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Lawmakers argue whether to mention ethnicity in passports

October 25, 1997

MOSCOW (AP) _ Russians are debating whether domestic passports _ a legacy from the Soviet-era practice of discrimination against some minority groups _ should mention a person’s ethnic background.

But it could be some time before the outcome of the dispute is reflected on many new passports. A newspaper reported Saturday that government offices are too poorly equipped to start a massive passport exchange.

The issue surfaced last month after President Boris Yeltsin ordered domestic passports to replace the Soviet version, but without carrying a reference to nationality or ethnicity.

In parliament Friday, lawmakers argued the issue, considered important in a country that has a long history of persecution against Jews and other ethnic groups. Soviets were accused of using the passports _ essentially national identification cards that all Russians are required to carry _ to help them identify the groups.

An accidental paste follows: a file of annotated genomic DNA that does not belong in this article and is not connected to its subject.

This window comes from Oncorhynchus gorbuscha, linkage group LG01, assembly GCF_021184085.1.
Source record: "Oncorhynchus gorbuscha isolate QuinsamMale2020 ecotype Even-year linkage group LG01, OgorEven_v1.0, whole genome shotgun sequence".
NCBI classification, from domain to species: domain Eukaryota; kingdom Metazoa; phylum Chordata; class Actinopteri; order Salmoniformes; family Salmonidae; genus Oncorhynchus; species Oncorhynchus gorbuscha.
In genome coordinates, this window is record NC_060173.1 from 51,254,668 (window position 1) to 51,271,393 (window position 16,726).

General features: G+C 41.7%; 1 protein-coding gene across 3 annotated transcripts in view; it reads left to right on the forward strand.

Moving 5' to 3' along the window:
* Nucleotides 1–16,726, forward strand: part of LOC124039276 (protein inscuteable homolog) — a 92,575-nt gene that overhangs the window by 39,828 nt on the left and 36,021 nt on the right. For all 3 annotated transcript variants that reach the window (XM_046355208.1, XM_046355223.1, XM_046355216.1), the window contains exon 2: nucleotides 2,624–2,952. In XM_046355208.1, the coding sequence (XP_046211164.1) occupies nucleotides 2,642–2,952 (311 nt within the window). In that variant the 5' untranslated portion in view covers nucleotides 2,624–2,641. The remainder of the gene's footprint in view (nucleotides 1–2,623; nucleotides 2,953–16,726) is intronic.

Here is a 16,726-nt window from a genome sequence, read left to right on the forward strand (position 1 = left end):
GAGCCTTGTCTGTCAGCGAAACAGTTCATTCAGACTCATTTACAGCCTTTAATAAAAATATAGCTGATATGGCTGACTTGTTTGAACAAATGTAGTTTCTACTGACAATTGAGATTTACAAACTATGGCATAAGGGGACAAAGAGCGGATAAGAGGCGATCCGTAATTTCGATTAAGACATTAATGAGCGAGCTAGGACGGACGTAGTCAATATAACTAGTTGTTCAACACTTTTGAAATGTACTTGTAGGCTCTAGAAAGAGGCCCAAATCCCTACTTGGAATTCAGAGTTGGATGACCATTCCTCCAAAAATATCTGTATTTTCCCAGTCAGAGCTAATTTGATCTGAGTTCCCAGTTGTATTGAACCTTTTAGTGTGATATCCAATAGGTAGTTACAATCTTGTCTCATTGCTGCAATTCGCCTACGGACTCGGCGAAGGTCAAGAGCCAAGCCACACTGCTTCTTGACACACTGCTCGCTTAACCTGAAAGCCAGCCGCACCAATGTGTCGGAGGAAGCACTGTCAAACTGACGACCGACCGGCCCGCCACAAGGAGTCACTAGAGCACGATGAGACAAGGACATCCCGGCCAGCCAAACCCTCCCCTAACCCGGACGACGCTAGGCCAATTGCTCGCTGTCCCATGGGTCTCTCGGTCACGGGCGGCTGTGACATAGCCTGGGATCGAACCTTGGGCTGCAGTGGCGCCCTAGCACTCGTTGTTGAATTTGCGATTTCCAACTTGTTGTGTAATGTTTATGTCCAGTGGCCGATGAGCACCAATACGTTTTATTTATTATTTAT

Gennady Seleznyov, the speaker of parliament’s lower house, the State Duma, and other Communists and hard-liners supported the inclusion of ethnicity.

Seleznyov’s critics, including ultranationalist Vladimir Zhirinovsky, argued that the move would discriminate against those who wouldn’t like their nationality registered.

``They (the communists) like to mention nationality just like the Jews were marked in (Nazi) concentration camps,″ said Zhirinovsky, who often has been rumored to have Jewish roots.

Last summer, Yeltsin vetoed a parliament bill which required mandatory mention of ethnicity in birth registration forms and certificates.

Meanwhile, Moscow regional governor Anatoly Tyazhlov signed an order for passport officials to begin preparations to issue the new passports, the Vechernaya Moskva newspaper said Saturday.

But, the report said, passport offices _ located in city and rural police stations _ are ill-equipped and understaffed to carry out such a program.

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